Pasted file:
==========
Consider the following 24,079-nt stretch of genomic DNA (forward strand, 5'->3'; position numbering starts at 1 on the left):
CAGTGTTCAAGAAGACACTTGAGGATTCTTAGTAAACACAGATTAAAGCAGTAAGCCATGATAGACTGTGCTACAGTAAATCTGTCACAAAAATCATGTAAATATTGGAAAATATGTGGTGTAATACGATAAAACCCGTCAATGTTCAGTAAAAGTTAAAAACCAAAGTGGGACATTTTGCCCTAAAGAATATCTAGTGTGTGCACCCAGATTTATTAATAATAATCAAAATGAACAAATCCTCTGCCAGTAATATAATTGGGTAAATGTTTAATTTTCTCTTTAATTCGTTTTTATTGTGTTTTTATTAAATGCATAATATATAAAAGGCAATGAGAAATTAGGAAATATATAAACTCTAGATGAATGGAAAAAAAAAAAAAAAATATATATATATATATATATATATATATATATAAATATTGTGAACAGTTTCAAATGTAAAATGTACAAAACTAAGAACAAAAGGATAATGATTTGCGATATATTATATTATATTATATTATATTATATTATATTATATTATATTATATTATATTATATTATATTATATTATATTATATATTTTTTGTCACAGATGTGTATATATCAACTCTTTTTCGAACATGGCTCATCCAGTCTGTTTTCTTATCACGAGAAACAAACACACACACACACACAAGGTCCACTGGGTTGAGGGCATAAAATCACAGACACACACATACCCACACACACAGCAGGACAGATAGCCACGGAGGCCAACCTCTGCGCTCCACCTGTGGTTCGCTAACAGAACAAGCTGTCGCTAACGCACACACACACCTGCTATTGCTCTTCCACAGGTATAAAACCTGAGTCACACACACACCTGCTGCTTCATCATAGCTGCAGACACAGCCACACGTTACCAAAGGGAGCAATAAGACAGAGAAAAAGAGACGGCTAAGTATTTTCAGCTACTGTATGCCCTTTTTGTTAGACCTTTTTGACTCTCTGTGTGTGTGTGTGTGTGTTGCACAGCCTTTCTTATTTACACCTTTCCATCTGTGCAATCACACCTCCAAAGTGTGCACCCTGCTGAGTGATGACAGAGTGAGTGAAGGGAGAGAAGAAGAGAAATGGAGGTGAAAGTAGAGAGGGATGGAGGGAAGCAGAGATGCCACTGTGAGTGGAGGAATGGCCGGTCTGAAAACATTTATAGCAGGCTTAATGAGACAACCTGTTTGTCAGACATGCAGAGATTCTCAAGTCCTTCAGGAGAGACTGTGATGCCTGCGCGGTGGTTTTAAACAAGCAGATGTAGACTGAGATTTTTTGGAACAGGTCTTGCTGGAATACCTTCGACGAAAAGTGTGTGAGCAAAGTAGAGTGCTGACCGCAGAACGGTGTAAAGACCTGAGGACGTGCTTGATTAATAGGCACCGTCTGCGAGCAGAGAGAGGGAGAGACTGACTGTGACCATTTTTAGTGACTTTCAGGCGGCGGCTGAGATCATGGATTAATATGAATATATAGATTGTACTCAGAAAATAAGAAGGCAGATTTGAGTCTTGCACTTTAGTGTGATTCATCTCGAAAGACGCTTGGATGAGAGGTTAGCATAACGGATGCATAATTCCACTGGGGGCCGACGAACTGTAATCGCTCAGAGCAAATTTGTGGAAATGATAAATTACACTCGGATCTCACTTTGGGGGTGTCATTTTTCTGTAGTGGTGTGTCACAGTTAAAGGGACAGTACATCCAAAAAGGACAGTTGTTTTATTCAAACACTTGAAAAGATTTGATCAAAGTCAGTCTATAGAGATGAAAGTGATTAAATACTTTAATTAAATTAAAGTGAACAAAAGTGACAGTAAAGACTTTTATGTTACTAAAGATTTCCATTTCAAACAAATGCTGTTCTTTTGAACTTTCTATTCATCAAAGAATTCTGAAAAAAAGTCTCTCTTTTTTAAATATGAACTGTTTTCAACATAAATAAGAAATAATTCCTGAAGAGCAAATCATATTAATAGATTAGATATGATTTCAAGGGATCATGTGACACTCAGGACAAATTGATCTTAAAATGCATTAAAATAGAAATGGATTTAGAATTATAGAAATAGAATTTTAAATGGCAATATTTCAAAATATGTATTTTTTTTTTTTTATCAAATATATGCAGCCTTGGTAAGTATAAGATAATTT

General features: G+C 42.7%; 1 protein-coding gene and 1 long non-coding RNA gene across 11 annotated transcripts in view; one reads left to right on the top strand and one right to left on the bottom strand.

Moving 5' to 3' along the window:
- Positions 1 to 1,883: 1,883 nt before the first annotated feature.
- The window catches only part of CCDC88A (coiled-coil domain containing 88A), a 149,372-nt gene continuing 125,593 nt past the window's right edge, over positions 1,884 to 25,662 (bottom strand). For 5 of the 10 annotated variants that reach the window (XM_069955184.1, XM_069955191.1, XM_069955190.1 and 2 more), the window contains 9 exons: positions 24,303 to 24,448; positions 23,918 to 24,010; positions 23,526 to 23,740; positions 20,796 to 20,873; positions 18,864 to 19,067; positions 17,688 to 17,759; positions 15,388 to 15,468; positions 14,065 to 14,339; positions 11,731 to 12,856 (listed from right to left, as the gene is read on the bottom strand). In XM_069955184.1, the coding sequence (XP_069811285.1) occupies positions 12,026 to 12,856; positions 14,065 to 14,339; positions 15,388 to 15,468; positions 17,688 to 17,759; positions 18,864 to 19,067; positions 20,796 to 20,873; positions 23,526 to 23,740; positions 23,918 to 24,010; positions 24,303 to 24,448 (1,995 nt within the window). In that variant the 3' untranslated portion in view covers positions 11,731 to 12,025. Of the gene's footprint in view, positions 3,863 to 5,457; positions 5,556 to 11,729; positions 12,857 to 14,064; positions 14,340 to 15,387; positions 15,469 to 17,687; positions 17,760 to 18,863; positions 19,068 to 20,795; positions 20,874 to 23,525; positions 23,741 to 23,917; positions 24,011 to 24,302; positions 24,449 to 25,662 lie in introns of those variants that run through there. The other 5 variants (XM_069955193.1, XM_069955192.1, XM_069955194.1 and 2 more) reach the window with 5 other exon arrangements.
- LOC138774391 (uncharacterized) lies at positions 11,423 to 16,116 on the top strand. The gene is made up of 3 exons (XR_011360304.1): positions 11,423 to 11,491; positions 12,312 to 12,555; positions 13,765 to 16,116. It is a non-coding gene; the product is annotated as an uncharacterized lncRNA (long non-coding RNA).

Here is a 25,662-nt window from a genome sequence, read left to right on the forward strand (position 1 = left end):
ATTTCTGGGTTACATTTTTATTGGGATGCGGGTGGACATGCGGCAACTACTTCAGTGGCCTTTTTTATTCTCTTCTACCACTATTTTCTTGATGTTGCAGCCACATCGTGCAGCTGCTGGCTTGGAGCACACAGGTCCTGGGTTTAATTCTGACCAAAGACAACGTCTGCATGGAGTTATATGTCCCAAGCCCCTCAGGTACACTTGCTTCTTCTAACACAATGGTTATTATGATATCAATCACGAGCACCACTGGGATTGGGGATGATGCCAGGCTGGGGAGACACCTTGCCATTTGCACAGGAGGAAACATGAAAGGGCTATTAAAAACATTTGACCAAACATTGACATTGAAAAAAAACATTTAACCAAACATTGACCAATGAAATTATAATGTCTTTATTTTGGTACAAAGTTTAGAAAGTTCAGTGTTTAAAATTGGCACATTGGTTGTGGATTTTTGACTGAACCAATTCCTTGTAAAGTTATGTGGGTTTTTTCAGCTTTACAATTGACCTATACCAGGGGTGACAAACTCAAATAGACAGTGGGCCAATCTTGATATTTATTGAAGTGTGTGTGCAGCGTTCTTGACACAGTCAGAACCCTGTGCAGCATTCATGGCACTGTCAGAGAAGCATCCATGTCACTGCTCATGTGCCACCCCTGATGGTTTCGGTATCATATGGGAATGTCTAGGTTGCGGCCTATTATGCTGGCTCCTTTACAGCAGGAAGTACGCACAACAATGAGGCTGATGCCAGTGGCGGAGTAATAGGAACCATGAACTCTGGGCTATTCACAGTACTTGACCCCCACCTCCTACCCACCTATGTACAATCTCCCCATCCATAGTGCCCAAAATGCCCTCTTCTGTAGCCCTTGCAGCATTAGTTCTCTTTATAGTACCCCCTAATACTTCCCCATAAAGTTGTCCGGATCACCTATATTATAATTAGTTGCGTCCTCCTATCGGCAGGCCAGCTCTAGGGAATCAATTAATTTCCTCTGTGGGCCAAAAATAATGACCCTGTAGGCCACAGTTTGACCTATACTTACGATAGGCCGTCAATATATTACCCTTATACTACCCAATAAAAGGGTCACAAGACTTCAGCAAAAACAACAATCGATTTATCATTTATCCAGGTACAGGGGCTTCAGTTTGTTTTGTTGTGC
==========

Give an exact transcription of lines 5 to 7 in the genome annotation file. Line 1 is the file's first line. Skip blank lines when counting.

- Positions 1 to 1,883: 1,883 nt before the first annotated feature.
- The window catches only part of CCDC88A (coiled-coil domain containing 88A), a 149,372-nt gene continuing 125,593 nt past the window's right edge, over positions 1,884 to 25,662 (bottom strand). For 5 of the 10 annotated variants that reach the window (XM_069955184.1, XM_069955191.1, XM_069955190.1 and 2 more), the window contains 9 exons: positions 24,303 to 24,448; positions 23,918 to 24,010; positions 23,526 to 23,740; positions 20,796 to 20,873; positions 18,864 to 19,067; positions 17,688 to 17,759; positions 15,388 to 15,468; positions 14,065 to 14,339; positions 11,731 to 12,856 (listed from right to left, as the gene is read on the bottom strand). In XM_069955184.1, the coding sequence (XP_069811285.1) occupies positions 12,026 to 12,856; positions 14,065 to 14,339; positions 15,388 to 15,468; positions 17,688 to 17,759; positions 18,864 to 19,067; positions 20,796 to 20,873; positions 23,526 to 23,740; positions 23,918 to 24,010; positions 24,303 to 24,448 (1,995 nt within the window). In that variant the 3' untranslated portion in view covers positions 11,731 to 12,025. Of the gene's footprint in view, positions 3,863 to 5,457; positions 5,556 to 11,729; positions 12,857 to 14,064; positions 14,340 to 15,387; positions 15,469 to 17,687; positions 17,760 to 18,863; positions 19,068 to 20,795; positions 20,874 to 23,525; positions 23,741 to 23,917; positions 24,011 to 24,302; positions 24,449 to 25,662 lie in introns of those variants that run through there. The other 5 variants (XM_069955193.1, XM_069955192.1, XM_069955194.1 and 2 more) reach the window with 5 other exon arrangements.
- LOC138774391 (uncharacterized) lies at positions 11,423 to 16,116 on the top strand. The gene is made up of 3 exons (XR_011360304.1): positions 11,423 to 11,491; positions 12,312 to 12,555; positions 13,765 to 16,116. It is a non-coding gene; the product is annotated as an uncharacterized lncRNA (long non-coding RNA).